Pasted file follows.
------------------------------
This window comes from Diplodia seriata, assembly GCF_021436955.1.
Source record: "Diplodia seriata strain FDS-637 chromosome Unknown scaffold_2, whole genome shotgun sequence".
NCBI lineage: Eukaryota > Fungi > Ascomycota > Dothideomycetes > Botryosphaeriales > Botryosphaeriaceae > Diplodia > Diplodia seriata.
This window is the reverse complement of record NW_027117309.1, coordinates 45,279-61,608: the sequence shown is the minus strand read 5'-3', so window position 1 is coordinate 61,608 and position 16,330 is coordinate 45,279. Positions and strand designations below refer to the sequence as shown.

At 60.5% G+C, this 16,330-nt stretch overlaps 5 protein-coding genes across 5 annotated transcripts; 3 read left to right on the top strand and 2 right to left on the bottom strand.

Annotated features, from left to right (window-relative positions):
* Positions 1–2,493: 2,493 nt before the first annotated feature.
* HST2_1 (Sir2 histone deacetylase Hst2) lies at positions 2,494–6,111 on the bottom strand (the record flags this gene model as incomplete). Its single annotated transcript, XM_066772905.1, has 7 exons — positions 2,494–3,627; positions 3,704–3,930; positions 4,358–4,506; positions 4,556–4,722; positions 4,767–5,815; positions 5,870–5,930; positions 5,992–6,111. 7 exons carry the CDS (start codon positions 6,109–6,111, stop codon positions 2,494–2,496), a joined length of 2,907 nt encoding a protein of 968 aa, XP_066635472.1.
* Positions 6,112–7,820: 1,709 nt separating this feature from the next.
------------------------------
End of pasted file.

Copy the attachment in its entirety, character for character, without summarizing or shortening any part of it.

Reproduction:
This window comes from Diplodia seriata, assembly GCF_021436955.1.
Source record: "Diplodia seriata strain FDS-637 chromosome Unknown scaffold_2, whole genome shotgun sequence".
NCBI lineage: Eukaryota > Fungi > Ascomycota > Dothideomycetes > Botryosphaeriales > Botryosphaeriaceae > Diplodia > Diplodia seriata.
This window is the reverse complement of record NW_027117309.1, coordinates 45,279-61,608: the sequence shown is the minus strand read 5'-3', so window position 1 is coordinate 61,608 and position 16,330 is coordinate 45,279. Positions and strand designations below refer to the sequence as shown.

At 60.5% G+C, this 16,330-nt stretch overlaps 5 protein-coding genes across 5 annotated transcripts; 3 read left to right on the top strand and 2 right to left on the bottom strand.

Annotated features, from left to right (window-relative positions):
* Positions 1–2,493: 2,493 nt before the first annotated feature.
* HST2_1 (Sir2 histone deacetylase Hst2) lies at positions 2,494–6,111 on the bottom strand (the record flags this gene model as incomplete). Its single annotated transcript, XM_066772905.1, has 7 exons — positions 2,494–3,627; positions 3,704–3,930; positions 4,358–4,506; positions 4,556–4,722; positions 4,767–5,815; positions 5,870–5,930; positions 5,992–6,111. 7 exons carry the CDS (start codon positions 6,109–6,111, stop codon positions 2,494–2,496), a joined length of 2,907 nt encoding a protein of 968 aa, XP_066635472.1.
* Positions 6,112–7,820: 1,709 nt separating this feature from the next.